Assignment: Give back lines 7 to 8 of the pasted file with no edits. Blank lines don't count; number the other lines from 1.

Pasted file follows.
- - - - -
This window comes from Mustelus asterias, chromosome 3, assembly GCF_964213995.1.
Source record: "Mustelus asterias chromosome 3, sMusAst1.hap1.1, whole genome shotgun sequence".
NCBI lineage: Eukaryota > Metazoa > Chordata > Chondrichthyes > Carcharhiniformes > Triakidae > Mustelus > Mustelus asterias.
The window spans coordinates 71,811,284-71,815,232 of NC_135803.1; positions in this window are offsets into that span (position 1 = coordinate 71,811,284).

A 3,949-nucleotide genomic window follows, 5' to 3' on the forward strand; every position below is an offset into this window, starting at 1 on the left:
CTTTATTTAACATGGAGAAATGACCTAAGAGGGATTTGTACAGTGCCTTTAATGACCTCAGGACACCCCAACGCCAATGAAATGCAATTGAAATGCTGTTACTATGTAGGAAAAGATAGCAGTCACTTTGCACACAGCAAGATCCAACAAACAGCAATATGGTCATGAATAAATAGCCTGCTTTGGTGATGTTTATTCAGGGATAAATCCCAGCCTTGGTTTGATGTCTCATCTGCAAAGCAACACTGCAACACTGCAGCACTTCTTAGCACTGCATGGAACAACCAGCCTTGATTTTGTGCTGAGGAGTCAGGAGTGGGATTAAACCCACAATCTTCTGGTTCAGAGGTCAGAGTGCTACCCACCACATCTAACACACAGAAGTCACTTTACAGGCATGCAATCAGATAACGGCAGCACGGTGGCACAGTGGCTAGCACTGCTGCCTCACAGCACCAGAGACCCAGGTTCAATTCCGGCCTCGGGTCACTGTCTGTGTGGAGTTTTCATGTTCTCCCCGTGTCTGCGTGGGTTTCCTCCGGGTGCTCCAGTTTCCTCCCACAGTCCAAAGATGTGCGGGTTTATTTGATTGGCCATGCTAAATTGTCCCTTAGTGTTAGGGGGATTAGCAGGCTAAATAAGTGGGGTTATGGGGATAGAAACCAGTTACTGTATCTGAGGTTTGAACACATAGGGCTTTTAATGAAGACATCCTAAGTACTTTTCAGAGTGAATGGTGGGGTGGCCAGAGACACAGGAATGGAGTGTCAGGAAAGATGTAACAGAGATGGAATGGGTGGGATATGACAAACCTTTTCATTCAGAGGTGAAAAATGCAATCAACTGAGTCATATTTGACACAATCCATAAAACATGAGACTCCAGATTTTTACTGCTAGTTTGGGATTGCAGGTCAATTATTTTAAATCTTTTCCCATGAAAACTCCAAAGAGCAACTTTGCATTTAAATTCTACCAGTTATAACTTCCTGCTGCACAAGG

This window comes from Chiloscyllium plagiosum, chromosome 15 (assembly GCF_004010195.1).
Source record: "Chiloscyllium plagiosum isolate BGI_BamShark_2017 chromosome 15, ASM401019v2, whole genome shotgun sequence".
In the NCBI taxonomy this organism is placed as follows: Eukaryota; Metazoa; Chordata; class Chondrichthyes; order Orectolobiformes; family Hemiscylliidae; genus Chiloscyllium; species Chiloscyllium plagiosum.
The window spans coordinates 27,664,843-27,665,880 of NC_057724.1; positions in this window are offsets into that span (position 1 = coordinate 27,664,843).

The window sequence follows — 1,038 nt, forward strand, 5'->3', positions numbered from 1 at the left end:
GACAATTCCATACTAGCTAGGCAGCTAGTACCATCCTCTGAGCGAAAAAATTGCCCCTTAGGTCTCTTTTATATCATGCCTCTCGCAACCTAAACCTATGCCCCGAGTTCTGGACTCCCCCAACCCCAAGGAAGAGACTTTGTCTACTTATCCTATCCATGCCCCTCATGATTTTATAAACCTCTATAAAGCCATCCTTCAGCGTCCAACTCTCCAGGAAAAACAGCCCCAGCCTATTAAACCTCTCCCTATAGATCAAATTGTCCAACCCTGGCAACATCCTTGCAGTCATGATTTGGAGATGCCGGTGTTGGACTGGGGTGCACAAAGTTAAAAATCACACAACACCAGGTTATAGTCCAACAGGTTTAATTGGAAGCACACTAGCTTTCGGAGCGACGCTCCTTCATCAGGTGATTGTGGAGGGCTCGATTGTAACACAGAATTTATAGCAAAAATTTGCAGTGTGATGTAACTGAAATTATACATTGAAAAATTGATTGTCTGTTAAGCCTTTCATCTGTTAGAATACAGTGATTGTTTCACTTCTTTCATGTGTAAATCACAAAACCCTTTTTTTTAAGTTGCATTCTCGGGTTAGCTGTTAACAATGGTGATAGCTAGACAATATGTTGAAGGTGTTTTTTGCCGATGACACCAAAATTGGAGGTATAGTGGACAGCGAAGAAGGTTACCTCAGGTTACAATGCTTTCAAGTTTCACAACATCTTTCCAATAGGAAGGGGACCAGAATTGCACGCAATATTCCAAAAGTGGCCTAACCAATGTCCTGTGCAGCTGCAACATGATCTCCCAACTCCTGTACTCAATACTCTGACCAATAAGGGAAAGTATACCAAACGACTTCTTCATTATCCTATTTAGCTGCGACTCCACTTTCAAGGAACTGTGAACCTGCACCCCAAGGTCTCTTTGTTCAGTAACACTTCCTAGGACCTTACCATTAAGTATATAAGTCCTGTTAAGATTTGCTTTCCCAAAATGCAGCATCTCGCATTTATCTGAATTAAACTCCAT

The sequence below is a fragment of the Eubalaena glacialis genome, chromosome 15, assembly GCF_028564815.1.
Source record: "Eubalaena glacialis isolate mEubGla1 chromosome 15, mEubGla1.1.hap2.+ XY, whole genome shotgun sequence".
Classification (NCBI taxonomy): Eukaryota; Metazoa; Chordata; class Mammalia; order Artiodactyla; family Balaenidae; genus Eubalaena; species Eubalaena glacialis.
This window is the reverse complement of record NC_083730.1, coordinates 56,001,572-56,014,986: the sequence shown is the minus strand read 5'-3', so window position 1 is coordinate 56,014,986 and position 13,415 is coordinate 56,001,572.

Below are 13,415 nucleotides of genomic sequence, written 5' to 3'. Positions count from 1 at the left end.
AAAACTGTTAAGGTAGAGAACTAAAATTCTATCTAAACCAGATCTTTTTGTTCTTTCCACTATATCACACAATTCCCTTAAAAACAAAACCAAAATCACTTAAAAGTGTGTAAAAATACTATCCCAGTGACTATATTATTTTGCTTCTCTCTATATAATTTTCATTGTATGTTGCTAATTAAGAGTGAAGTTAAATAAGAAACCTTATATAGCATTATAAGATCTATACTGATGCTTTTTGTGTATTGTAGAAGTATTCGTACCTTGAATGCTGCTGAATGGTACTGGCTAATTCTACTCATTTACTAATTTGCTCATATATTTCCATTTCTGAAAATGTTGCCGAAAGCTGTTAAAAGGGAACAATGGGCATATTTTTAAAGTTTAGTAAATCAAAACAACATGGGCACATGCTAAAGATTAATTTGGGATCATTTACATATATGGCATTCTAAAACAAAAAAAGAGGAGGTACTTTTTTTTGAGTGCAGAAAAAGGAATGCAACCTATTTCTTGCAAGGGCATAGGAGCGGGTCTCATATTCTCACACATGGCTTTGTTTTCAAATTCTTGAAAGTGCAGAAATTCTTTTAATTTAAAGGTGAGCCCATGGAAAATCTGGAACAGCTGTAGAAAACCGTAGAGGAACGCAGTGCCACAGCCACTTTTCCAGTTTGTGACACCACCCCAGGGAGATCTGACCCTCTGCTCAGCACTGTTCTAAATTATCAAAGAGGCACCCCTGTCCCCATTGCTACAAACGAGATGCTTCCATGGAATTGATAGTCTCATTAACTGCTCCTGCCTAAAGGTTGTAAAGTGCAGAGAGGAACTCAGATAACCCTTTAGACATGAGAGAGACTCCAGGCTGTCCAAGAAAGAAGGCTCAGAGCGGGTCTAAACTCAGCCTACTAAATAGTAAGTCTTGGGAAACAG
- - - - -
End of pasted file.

This window comes from Chiloscyllium plagiosum, chromosome 15 (assembly GCF_004010195.1).
Source record: "Chiloscyllium plagiosum isolate BGI_BamShark_2017 chromosome 15, ASM401019v2, whole genome shotgun sequence".